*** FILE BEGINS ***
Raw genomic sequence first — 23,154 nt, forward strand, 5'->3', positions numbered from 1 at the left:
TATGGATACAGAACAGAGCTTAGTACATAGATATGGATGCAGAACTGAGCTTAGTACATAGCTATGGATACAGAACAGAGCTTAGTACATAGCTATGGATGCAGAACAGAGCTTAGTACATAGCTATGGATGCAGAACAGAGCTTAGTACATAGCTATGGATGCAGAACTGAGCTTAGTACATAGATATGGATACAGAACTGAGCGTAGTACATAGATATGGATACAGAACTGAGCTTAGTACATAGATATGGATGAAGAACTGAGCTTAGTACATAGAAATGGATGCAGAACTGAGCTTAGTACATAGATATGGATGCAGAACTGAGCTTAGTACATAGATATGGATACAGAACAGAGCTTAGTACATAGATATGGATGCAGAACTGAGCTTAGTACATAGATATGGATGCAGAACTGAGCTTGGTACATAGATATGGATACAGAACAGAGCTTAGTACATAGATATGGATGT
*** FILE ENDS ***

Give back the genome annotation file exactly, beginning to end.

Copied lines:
Raw genomic sequence first — 23,154 nt, forward strand, 5'->3', positions numbered from 1 at the left:
TATGGATACAGAACAGAGCTTAGTACATAGATATGGATGCAGAACTGAGCTTAGTACATAGCTATGGATACAGAACAGAGCTTAGTACATAGCTATGGATGCAGAACAGAGCTTAGTACATAGCTATGGATGCAGAACAGAGCTTAGTACATAGCTATGGATGCAGAACTGAGCTTAGTACATAGATATGGATACAGAACTGAGCGTAGTACATAGATATGGATACAGAACTGAGCTTAGTACATAGATATGGATGAAGAACTGAGCTTAGTACATAGAAATGGATGCAGAACTGAGCTTAGTACATAGATATGGATGCAGAACTGAGCTTAGTACATAGATATGGATACAGAACAGAGCTTAGTACATAGATATGGATGCAGAACTGAGCTTAGTACATAGATATGGATGCAGAACTGAGCTTGGTACATAGATATGGATACAGAACAGAGCTTAGTACATAGATATGGATGT